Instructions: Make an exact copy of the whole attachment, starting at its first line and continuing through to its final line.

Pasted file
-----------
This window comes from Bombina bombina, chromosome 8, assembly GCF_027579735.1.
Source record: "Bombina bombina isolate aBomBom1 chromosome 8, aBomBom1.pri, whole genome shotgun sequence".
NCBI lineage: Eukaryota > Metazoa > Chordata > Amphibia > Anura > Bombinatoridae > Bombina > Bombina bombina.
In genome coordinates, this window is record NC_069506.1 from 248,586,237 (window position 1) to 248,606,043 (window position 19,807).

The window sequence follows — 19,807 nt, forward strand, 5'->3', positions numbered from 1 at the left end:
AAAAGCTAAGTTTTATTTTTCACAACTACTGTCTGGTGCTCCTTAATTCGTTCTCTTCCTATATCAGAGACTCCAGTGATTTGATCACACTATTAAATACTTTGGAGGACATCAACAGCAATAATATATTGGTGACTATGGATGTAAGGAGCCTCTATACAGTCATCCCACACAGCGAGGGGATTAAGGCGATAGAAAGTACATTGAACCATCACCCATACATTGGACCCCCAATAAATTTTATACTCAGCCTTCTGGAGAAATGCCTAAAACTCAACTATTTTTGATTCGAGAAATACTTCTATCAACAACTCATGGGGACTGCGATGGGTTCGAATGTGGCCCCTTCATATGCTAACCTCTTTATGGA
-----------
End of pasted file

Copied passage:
This window comes from Bombina bombina, chromosome 8, assembly GCF_027579735.1.
Source record: "Bombina bombina isolate aBomBom1 chromosome 8, aBomBom1.pri, whole genome shotgun sequence".
NCBI lineage: Eukaryota > Metazoa > Chordata > Amphibia > Anura > Bombinatoridae > Bombina > Bombina bombina.
In genome coordinates, this window is record NC_069506.1 from 248,586,237 (window position 1) to 248,606,043 (window position 19,807).

The window sequence follows — 19,807 nt, forward strand, 5'->3', positions numbered from 1 at the left end:
AAAAGCTAAGTTTTATTTTTCACAACTACTGTCTGGTGCTCCTTAATTCGTTCTCTTCCTATATCAGAGACTCCAGTGATTTGATCACACTATTAAATACTTTGGAGGACATCAACAGCAATAATATATTGGTGACTATGGATGTAAGGAGCCTCTATACAGTCATCCCACACAGCGAGGGGATTAAGGCGATAGAAAGTACATTGAACCATCACCCATACATTGGACCCCCAATAAATTTTATACTCAGCCTTCTGGAGAAATGCCTAAAACTCAACTATTTTTGATTCGAGAAATACTTCTATCAACAACTCATGGGGACTGCGATGGGTTCGAATGTGGCCCCTTCATATGCTAACCTCTTTATGGA